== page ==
What’s more, it is able to offer this freedom without the trauma of an uncomfortable sleeping bag, stifling tent and being rudely awoken by creepy crawlies migrating across your face. Brook Miller Mobility Ltd have, for example, worked in conjunction with WildAx motorhomes to release the wheelchair accessible Castillo Independence. A state of the art vehicle, the Castillo Independence uses the base of the Fiat Ducato, which has enough space to accommodate everything you would find in the larger coach-built models whilst still retaining the ease of driving a smaller panel van vehicle. The Castillo Independence is fully winterised for year round use, it includes a roll through wet room, LED lighting throughout, a sofa for relaxing, a good sized kitchen worktop and it can be adapted to your own precise needs, ensuring you will get the most out of your motorhome. Prices start from £39,995. For more information call Brook Miller on 01422 372 111 or visit www.wildaxmotorhomes.com. Coachbuilt GB also offers an extensive range of used and new motorhomes that have been adapted for specialist needs and circumstances. At the uppermost reaches of the price range is the 6 berth Swift Kon-Tiki 669H, available for just under £90,000. With a fully electric wheelchair lift, ceiling track hoist and wheelchair restraint system as standard, along with the basic wet room and wide door access that is typical of all of Coachbuilt GB’s adjusted vehicles, the Swift Kon-Tiki 669H is the ultimate combination of the autonomy of a motorhome combined with the space and luxury of a caravan. At the other end of the price scale, second hand motorhomes are available for considerably less money. Take, for instance, the 4 berth Hymer Classic, which offers all the basic adaptations and alterations for a price of less than £25,000.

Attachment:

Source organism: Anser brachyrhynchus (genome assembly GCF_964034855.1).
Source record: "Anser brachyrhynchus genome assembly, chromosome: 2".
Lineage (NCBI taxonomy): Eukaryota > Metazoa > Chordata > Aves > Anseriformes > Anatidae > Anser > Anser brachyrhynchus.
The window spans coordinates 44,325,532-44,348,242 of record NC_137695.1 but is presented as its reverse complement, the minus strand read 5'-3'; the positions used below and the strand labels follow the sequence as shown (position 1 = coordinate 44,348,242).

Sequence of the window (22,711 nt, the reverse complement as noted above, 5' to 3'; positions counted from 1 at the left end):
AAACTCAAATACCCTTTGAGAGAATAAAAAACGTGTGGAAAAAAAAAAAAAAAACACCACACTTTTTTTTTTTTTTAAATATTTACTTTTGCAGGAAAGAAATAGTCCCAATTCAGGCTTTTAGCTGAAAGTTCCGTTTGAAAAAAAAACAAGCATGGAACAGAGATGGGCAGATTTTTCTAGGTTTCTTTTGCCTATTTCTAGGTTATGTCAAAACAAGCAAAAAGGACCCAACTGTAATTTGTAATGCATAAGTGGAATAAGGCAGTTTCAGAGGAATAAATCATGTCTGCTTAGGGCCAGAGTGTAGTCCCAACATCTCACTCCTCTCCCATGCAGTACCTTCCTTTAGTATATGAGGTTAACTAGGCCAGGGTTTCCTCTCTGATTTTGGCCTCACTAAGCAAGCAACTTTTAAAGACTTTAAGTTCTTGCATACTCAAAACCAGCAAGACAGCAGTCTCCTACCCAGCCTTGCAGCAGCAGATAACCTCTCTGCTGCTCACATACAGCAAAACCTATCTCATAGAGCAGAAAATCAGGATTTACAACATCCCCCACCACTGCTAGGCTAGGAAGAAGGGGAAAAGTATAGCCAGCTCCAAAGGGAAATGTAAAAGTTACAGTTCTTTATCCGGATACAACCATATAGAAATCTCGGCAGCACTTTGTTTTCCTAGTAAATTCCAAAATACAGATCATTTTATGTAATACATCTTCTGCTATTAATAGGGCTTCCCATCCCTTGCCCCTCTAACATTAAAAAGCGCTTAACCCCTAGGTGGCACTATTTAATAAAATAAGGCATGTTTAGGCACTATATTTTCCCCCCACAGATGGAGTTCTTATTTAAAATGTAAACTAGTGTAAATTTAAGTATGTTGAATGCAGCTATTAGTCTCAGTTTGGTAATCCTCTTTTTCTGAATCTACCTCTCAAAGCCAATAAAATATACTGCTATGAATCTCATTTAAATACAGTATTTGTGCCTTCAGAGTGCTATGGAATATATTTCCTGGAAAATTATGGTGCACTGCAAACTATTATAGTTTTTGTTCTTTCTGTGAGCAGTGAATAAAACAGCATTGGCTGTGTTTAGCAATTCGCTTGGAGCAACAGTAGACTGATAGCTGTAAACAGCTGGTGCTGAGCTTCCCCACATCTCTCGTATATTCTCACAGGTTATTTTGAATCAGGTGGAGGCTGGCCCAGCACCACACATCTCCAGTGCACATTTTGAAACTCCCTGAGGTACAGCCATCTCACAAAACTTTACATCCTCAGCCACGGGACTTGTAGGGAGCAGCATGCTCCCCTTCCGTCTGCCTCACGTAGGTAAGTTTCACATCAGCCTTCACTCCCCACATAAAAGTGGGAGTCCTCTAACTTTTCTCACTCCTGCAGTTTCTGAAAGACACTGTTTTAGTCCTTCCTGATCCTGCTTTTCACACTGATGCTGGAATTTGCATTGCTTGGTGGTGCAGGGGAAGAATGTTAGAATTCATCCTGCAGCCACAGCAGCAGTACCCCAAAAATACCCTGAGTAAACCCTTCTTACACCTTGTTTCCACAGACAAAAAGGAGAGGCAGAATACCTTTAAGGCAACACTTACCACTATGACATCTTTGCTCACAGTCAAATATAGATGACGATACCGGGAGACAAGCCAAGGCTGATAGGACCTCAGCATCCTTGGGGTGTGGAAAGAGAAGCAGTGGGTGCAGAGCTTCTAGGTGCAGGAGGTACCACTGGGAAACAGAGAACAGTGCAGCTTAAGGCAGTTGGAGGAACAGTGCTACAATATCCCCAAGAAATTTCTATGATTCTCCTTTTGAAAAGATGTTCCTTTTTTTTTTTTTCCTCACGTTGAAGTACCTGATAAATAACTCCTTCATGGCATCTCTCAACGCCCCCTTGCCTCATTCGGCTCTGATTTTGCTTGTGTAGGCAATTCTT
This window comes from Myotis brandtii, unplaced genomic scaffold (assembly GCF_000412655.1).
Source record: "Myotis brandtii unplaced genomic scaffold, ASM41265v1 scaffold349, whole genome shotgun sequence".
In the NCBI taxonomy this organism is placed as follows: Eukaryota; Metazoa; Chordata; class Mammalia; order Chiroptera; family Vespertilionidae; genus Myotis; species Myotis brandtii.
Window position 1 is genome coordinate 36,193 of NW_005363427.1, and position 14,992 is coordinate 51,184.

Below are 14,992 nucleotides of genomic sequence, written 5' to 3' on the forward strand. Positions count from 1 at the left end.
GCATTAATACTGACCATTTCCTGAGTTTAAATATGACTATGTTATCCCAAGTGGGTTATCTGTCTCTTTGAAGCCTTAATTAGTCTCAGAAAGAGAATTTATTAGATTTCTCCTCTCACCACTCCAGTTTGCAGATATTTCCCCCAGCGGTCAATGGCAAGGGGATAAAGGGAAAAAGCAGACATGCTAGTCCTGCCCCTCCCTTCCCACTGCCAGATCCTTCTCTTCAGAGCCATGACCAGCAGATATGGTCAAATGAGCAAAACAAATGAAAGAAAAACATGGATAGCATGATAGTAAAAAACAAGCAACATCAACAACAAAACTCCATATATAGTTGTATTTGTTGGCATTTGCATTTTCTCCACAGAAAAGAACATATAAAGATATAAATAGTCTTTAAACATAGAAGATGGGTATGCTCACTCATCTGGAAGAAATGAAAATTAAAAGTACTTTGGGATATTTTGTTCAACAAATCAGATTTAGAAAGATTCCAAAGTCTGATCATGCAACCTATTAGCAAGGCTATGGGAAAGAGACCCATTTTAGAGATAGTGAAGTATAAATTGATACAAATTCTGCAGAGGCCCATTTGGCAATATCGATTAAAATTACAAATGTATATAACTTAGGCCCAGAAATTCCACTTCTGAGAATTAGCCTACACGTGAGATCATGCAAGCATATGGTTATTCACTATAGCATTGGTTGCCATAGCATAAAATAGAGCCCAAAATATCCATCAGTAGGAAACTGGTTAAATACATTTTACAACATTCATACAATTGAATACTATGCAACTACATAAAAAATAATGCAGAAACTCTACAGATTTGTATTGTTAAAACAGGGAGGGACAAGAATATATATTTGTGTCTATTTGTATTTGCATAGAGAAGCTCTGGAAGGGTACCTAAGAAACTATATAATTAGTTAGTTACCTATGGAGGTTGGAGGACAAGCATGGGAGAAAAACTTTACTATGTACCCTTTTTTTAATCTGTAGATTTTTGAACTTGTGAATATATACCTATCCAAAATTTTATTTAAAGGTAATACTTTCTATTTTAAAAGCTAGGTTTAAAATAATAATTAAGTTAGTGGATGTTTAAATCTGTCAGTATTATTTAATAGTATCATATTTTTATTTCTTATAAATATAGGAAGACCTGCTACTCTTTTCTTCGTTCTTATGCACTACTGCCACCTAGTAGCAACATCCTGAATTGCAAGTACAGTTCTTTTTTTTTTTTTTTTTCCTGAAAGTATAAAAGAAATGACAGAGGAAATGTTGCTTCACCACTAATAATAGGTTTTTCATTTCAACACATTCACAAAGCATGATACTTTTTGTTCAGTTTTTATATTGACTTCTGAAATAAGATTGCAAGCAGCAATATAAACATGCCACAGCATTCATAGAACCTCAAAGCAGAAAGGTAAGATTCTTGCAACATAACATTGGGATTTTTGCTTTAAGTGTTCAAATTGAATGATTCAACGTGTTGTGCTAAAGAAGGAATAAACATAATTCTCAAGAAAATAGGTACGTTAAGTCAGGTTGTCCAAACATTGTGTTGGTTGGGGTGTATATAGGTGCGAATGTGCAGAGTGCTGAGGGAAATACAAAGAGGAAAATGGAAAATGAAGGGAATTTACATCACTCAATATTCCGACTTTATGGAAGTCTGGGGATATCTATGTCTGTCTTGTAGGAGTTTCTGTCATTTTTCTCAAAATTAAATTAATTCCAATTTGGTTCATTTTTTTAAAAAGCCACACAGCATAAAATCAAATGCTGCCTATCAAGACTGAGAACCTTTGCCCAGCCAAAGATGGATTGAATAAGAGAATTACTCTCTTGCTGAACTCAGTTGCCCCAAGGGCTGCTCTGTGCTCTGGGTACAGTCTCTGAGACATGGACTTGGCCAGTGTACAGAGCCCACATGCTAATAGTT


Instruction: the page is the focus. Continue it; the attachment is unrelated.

Affordability The average cost of a British family’s holiday abroad is around £2000, and so an adjusted caravan or motorhome represents a remarkable investment. Not only are you not limited to one holiday per year (you can choose to use your caravan whenever you feel) but a caravan, if properly maintained, is something that could potentially last you a lifetime. Over fifteen years a family could have spent almost £30,000 on fifteen holidays abroad. For that amount you could purchase a top of the line, brand new adapted caravan or motorhome. You would not be limited to just the one holiday per year either; neither would it be limited to just fifteen years of service. If and when you do decide to sell your caravan or motorhome, the second hand market for these vehicles ensures you will always get a fair price and good return on your initial outlay.